This is a follow-up to a volume I read early last year, focused on student behavior. Here, Bain focuses on the approach, preparation, and guiding questions of highly effective professors. He looks at their behavior in terms of their mindset and respect for their students: their focus on learning and growth in their students. I picked up a few new perspectives and ideas from reading it. One is to brainstorm out and articulate all the motivational questions about why a particular course is worthwhile – what major questions does it help the student address? Another, more prosaic, is to make each exam cumulative, and each successive exam score replaces its predecessors, so students are continually motivated to learn and integrate their knowledge. Finally he makes a strong argument against late penalties for assignments that come in after the deadline. Most of the book focuses on broader material, but little of it felt new or uniquely insightful to me. Excellent professors care about their students, prepare thoughtfully, seek feedback, and are self-reflective. None of that struck me as particularly shocking. Also: For what it’s worth, I think the book designers made a mistake with the cover: the back of a silver-haired white man’s head? Come on.
Eating the Sun, by Oliver Morton
Finally, I’ll highlight the third of the great books written by Economist science/climate writer Oliver Morton. This one, from 2008, examines photosynthesis from every angle imaginable, telling a series of stories about scientific insights and the people who produced them in Morton’s characteristic prose: profound, playful, appreciative. To write compelling prose about the Calvin Cycle is a laudable achievement; I’m not sure it has ever been accomplished before! I was really impressed with the discussion of photorespiration and C4 photosynthesis as a response. Morton’s great distinction is his ability to get into the nittiest-grittiest details, while simultaneously retaining a serene sense of poetry about the whole matter. A discussion of entropy, for instance, leads to a comparison between fire and information. “Life,” Morton concludes, “is a flame with a memory.” He knows the right analogies to present to change the reader’s perspective on the matter. Another example, on the subject of the endosymbiosis of a cyanobacterium within an archeal host cell to make the proto-chloroplast: “Because humans are big creatures, it is natural for us to see the story of this symbiosis as starting with an act of ingestion. But from the cyanobacterial pint of view it was much more like a colonization. Photosynthetic bacteria had tackled a number of environments – the open ocean, bacterial mats in tidal flats, lake-bed sediments and many more – before the endosymbiosis. The insides of early eukaryotic cells were just another new environment, one which, if permitted survival, would be colonized.” I’ve now read three of Morton’s four books, and each has changed the way I think about the planet I live on.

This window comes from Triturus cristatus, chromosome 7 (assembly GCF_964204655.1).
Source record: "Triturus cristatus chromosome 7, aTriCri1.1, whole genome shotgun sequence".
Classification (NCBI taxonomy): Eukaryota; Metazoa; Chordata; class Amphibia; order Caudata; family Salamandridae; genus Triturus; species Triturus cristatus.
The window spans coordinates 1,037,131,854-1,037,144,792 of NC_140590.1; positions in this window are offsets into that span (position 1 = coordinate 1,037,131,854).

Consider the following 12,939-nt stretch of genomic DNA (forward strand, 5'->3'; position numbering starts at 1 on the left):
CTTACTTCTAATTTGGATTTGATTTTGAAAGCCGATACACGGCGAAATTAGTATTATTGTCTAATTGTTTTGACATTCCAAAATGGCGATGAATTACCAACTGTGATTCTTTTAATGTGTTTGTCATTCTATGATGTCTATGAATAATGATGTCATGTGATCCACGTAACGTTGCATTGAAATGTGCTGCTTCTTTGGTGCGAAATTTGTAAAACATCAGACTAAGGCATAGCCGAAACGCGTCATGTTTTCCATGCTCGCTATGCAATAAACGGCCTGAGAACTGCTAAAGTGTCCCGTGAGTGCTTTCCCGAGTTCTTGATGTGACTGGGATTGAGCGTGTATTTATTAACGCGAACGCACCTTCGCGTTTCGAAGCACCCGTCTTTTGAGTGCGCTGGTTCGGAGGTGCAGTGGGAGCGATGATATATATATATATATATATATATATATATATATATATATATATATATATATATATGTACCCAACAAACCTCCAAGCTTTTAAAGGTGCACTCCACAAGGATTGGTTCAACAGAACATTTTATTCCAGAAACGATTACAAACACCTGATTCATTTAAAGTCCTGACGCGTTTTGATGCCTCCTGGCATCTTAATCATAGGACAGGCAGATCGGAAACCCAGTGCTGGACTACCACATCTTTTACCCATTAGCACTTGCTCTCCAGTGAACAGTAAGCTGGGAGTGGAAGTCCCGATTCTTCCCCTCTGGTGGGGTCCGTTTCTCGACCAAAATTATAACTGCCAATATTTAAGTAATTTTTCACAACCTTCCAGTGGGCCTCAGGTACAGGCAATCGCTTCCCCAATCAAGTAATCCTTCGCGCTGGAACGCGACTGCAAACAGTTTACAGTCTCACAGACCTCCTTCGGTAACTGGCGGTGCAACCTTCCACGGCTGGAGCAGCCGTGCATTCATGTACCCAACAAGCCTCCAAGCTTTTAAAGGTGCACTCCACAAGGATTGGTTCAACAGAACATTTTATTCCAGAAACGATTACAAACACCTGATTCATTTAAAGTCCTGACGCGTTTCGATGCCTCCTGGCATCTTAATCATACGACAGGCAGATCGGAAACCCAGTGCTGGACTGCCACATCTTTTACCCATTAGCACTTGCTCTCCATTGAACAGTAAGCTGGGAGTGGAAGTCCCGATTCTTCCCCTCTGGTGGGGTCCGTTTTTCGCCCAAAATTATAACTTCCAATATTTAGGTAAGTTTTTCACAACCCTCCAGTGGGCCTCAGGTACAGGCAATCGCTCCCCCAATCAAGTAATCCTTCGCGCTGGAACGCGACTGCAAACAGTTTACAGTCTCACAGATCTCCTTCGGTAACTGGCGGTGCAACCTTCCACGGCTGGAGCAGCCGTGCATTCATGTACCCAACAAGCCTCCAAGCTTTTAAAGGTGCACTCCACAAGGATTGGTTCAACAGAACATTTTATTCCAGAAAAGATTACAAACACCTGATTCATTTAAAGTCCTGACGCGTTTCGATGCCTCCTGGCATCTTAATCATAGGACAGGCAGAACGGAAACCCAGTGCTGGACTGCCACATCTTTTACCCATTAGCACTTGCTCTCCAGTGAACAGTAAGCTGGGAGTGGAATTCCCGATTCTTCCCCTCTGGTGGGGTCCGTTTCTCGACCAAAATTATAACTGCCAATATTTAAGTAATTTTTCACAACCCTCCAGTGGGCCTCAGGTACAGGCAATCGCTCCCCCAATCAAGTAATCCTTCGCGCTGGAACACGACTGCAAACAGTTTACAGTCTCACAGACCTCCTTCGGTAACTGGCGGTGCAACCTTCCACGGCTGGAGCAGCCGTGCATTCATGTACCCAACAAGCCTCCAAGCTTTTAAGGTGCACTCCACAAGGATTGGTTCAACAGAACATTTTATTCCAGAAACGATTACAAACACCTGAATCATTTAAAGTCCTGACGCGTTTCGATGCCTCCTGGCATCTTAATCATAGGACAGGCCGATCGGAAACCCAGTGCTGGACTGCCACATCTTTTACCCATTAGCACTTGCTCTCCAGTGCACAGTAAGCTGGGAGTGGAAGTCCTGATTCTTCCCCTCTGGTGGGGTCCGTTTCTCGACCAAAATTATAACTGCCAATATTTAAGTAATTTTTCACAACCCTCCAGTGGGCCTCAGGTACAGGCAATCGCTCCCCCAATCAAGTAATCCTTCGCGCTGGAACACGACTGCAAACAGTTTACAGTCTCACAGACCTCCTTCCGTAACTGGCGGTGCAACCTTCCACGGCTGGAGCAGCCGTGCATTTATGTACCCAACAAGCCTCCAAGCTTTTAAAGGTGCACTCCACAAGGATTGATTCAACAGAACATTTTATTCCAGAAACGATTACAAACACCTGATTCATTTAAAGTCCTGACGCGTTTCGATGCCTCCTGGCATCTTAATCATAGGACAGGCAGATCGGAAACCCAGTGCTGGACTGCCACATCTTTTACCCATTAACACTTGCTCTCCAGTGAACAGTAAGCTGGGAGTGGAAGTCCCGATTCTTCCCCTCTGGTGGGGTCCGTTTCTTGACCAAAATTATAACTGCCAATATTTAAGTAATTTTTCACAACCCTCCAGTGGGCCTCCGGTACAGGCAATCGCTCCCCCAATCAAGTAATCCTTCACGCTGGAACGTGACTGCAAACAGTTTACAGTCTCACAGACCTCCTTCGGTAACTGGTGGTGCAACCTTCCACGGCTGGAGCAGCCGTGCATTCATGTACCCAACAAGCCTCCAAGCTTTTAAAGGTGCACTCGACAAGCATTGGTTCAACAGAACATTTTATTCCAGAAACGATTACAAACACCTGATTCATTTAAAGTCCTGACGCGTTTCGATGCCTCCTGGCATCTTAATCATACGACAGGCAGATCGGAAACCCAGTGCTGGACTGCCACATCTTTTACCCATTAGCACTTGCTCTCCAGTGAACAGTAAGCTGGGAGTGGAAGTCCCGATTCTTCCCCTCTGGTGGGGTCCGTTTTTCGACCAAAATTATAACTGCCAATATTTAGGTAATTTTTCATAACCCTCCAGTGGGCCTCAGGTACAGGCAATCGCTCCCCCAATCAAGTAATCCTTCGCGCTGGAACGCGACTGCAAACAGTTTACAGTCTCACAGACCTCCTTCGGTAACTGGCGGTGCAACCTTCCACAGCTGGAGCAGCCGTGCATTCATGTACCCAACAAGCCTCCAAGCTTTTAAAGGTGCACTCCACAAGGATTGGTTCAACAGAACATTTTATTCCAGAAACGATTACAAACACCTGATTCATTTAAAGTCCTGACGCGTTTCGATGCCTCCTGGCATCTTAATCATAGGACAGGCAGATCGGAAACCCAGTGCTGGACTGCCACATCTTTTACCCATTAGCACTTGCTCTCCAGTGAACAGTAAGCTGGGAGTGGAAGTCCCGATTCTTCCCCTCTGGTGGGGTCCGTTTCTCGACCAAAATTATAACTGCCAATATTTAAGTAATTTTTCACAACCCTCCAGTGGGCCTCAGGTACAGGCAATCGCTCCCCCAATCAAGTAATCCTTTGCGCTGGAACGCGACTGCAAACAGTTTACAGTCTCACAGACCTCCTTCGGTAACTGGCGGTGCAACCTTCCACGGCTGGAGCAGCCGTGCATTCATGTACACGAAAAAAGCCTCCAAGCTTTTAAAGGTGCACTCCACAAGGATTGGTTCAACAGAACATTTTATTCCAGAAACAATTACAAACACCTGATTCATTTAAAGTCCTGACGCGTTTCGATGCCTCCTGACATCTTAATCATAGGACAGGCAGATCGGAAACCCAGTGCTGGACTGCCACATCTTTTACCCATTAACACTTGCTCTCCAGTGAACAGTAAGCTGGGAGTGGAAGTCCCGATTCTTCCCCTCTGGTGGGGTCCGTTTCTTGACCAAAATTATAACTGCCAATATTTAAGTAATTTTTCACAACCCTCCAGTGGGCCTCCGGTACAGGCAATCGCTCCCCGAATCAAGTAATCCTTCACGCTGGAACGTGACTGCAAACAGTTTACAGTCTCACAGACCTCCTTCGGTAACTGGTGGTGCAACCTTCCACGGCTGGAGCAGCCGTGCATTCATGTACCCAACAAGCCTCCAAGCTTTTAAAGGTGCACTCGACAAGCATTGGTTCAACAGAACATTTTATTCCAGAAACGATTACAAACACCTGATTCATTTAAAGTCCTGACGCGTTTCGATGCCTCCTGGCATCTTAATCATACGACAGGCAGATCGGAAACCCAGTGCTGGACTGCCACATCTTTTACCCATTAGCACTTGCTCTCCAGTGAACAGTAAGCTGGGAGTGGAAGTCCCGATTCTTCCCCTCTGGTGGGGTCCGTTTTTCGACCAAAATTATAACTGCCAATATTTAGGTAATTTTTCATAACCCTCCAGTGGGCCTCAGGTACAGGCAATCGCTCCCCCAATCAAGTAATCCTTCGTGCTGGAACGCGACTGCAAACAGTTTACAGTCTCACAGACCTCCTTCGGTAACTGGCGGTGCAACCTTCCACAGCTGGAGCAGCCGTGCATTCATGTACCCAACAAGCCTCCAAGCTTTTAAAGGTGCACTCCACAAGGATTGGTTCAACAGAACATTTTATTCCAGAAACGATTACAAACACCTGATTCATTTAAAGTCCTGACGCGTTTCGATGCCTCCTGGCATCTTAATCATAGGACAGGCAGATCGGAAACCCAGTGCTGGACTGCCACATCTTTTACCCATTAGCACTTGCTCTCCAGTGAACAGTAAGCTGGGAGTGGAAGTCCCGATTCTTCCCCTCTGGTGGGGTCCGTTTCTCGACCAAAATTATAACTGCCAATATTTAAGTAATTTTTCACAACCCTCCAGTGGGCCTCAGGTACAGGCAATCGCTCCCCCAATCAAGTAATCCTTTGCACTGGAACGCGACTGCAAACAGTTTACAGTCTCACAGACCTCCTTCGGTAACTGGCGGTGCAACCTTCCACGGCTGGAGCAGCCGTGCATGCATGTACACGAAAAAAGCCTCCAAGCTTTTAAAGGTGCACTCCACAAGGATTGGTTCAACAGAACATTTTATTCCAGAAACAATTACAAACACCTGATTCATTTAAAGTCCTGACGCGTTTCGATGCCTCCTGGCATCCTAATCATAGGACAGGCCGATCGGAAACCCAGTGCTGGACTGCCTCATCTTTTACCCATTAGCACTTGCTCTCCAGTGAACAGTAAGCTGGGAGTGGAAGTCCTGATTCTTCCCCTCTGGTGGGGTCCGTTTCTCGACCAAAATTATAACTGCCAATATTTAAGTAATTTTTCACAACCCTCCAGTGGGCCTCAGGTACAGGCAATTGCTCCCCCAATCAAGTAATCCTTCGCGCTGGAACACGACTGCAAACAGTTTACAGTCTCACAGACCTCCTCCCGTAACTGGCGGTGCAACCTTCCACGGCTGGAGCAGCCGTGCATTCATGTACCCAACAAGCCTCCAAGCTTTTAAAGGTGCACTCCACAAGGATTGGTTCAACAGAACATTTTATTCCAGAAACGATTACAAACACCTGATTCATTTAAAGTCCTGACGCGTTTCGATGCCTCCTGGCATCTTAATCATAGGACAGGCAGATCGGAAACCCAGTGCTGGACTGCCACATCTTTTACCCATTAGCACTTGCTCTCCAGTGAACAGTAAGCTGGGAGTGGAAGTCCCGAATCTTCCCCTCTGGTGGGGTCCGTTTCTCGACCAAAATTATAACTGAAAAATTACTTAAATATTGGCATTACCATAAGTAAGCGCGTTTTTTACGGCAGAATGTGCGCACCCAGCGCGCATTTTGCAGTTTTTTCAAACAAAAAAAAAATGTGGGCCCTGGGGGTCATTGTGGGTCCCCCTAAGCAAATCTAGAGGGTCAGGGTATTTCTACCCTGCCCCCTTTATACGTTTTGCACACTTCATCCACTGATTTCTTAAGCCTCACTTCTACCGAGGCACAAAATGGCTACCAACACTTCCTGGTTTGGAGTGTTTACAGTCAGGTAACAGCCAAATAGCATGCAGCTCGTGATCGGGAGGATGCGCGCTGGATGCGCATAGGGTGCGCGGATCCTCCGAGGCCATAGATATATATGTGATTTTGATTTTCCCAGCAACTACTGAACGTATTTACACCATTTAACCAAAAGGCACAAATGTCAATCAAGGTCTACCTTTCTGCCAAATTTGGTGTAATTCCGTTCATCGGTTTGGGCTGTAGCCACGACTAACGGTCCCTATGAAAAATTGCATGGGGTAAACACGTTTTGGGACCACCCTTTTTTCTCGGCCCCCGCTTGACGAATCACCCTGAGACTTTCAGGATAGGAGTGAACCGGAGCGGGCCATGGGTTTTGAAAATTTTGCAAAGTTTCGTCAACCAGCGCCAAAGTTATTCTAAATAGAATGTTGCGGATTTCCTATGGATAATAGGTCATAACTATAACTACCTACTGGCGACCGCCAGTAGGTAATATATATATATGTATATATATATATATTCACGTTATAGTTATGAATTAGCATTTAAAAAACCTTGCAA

16 May 2021
Andy Knoll wrote a masterful, fascinating book in 2003, Life on a Young Planet. Now, 18 long years later, he’s published another popular science volume, an eight-chapter encapsulation of our planet’s story. I don’t know why he’s waited so long (busy doing science, I guess) but he really does have a talent for telling geobiological stories in a full but accessible way. Knoll is a paleontologist, and the great theme he explores in Earth’s biography is the interaction between the nonliving and living portions of the planet. The volume is organized chronologically, starting with 30 pages on the chemical processes that developed in the condensation of the presolar nebula, then moving into the physical processes that organized the planet into layers and triggered motions in some of those layers, into the origins of life, and the rise of oxygen. Animals and plants get a chapter each, which leaves one for a discussion of singular catastrophes (LIPs, extraterrestrial impacts) that interrupt the flow of evolution, and the human influence of natural systems after that. Knoll draws a parallel between the end-Permian mass extinction and the current “Anthropocene” suite of changes in the planet, concluding that the next chapter in the saga is up to us all, collectively, to write.